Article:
Too few women and minorities are entering certain medical specialties in the U.S., researchers say.
Diversifying the physician workforce may be key to addressing health disparities and inequities, Dr. Curtiland Deville of Johns Hopkins University in Baltimore, Maryland, who worked on the study, said in an email.
"Minority physicians continue to provide the majority of care for underserved and non-English speaking populations,” Dr. Deville added.
Yet "in no specialties . . . were the percentages of black or Hispanic trainees comparable with the representation of these groups in the US population," he and his colleagues wrote in JAMA Internal Medicine.
Medical schools have been trying to increase the diversity of their students, "with perhaps the assumption that this increased diversity will translate downstream to all specialties," Dr. Deville told Reuters Health.
But, he added, his team's new study shows that in some specialties, such as radiology, orthopedics, and otolaryngology, there's still "disproportionate underrepresentation of women and minorities.”
Using publicly reported data, the researchers determined that of the 16,835 medical school graduates in 2012, 48 percent were women and 15 percent were minority groups (including 7 percent Hispanic and 7 percent black).
Also in 2012, there were 115,111 trainees in "postgraduate" medical education - for example, in internships and residencies - of whom 46 percent were women and 14 percent were minorities (8 percent Hispanic and 6 percent black).
Of the 688,468 practicing physicians in 2012, 30 percent were women and 9 percent were members of underrepresented minorities, including 5 percent who were Hispanic and 4 percent who were black.
In 2012, women accounted for 82 percent of trainees in obstetrics and gynecology and for 75 percent of pediatrics trainees. Women also accounted for more than half of all trainees in dermatology, family medicine, pathology, and psychiatry - but for only 14 percent of trainees in orthopedics.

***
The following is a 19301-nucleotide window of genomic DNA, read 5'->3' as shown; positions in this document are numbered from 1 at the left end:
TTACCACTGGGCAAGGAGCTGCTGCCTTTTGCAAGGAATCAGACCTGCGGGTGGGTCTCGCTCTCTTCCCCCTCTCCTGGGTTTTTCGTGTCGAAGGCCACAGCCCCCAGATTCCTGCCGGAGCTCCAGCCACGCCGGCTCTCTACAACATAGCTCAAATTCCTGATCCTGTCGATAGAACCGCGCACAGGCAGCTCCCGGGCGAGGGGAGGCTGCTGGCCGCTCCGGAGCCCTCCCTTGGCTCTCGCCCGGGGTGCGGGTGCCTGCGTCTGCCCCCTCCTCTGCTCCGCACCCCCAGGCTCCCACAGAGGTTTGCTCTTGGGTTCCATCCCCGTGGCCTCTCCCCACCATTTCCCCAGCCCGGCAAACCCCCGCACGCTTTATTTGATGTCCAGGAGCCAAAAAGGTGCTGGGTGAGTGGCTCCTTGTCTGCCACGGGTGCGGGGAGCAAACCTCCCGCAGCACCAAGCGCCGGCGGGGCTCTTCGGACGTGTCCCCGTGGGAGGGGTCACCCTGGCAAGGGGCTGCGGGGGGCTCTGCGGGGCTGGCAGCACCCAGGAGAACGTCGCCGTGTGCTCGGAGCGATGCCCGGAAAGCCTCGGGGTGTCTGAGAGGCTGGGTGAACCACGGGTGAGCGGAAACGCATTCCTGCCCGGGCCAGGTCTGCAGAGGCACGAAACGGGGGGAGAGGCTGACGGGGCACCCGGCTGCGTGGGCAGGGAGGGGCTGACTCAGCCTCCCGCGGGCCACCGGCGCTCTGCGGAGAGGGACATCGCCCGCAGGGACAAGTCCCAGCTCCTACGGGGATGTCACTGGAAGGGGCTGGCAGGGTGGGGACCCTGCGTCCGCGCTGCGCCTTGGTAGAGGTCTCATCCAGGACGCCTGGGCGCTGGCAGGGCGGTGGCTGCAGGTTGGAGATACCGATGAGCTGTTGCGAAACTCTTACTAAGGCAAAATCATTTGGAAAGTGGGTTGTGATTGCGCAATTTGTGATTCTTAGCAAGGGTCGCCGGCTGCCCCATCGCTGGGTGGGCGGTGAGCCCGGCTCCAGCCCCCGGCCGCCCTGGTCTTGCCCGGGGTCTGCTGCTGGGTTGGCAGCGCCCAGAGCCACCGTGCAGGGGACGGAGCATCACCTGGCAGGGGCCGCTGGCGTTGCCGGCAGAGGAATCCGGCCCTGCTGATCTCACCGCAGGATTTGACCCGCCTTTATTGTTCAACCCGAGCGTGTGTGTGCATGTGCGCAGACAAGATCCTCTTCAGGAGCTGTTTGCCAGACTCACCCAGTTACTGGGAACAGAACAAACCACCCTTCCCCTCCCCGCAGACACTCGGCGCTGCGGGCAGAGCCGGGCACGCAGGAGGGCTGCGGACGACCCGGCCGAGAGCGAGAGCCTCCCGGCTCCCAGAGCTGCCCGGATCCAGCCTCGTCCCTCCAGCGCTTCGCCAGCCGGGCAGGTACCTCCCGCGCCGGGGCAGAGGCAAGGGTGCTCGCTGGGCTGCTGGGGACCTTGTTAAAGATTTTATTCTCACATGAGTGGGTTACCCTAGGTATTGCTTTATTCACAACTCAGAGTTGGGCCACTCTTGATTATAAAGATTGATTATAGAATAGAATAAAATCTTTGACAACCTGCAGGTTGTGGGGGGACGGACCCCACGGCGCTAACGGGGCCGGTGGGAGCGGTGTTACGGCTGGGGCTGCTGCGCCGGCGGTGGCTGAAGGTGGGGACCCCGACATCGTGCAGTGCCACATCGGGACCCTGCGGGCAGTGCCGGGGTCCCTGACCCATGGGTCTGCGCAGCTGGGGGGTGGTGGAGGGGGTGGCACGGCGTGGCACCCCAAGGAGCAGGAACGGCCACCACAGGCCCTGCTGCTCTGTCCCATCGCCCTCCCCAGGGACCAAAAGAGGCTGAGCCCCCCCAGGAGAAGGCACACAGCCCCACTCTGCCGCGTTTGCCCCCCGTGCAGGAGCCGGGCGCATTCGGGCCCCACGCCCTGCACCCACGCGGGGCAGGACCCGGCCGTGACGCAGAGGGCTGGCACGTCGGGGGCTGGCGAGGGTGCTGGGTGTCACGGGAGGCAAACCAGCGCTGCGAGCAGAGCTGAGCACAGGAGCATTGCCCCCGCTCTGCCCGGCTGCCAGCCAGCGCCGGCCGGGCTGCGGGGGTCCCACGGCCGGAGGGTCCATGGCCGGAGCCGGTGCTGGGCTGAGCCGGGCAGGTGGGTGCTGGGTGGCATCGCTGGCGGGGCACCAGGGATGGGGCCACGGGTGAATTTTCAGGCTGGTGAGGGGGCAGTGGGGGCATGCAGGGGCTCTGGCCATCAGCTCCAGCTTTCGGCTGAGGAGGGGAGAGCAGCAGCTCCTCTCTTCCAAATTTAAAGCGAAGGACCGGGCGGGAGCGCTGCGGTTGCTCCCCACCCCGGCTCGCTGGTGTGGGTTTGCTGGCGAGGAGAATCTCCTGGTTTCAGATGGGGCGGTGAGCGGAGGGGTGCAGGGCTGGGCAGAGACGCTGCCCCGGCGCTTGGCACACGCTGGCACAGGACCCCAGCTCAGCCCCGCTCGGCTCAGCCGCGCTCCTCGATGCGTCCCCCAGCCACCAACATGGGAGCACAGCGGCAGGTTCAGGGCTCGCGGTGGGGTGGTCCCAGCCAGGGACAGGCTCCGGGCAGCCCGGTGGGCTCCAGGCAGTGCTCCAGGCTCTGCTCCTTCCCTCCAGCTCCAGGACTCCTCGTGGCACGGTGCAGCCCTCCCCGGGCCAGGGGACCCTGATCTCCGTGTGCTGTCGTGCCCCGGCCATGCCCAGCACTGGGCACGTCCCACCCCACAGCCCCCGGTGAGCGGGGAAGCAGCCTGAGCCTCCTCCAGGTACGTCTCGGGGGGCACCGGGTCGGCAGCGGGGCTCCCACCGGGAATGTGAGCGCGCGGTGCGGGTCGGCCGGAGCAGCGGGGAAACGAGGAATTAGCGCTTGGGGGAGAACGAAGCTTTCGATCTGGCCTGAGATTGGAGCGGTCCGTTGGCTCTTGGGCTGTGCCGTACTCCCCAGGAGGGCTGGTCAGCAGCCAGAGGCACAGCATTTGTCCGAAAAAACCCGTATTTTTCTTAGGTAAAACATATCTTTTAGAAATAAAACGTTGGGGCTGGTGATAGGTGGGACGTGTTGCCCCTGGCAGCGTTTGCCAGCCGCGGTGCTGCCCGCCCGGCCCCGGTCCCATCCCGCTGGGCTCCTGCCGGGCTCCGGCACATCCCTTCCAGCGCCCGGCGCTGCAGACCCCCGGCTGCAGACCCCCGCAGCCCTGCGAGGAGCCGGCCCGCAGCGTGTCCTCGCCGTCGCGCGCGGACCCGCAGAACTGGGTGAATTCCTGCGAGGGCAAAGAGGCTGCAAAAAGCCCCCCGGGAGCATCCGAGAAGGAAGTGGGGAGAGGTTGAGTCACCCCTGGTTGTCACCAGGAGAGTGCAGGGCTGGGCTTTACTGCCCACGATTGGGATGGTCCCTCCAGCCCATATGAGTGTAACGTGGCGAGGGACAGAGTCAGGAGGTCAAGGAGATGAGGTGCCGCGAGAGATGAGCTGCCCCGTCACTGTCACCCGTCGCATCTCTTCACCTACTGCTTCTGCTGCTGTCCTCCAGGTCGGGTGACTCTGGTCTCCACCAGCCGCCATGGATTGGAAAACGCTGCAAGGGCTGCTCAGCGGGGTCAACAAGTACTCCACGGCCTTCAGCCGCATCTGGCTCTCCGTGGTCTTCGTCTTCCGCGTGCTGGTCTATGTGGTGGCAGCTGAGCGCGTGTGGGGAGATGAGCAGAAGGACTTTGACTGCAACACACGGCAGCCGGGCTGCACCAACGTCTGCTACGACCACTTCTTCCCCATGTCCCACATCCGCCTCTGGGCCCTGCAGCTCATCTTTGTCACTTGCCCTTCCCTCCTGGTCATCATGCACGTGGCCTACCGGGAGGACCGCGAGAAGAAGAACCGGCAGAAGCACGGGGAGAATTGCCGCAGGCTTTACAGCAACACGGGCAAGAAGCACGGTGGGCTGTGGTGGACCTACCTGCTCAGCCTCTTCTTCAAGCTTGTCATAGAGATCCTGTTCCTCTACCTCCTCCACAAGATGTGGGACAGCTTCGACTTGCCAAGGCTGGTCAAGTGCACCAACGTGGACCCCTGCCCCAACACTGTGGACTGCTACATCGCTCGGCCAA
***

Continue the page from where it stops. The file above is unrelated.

Among black trainees, family medicine and obstetrics and gynecology were top picks, while otolaryngology (ear, nose and throat) was least favorite. Among Hispanic trainees, top picks were psychiatry, family medicine, obstetrics and gynecology and pediatrics, while ophthalmology was least favorite.
Representation was increased in certain specialties for females, Blacks, and Hispanics but remained largely unchanged in others, Dr. Deville told Reuters Health.
What's needed to increase diversity in medical specialties?
“First is the need to increase the available pipeline of diverse medical students,” Dr. Deville said. “This is especially the case for Blacks, Hispanics, and other underrepresented groups. In parallel, is the need to ensure that female, black, and Hispanic medical students are exposed, prepared, and engaged to join all medical specialties."
In an interview with Reuters Health, Marc Nivet, chief diversity officer at the Association of American Medical Colleges, said this is “an important paper primarily because, in my mind, it calls to question if we need to be doing more research to figure out why women remain predominantly in three specialties, family medicine, pediatrics and OBGYN. Is that based on choice or are they in some way being relegated to those particular fields, or not being given advice to go into orthopedics or surgery specialties. Is there gender bias at play?”
He added, “I do think there is a role for hospitals and medical schools to make sure that their environments are as inclusive as possible. A minority or a woman shouldn't look at a particular field like orthopedics and say, 'Well, that's not for me.' There should be training that's happening for the graduate medical education leaders (and) for the faculty members of institutions to make sure that they are exposing all students to different opportunities so they can make the right choice for themselves.”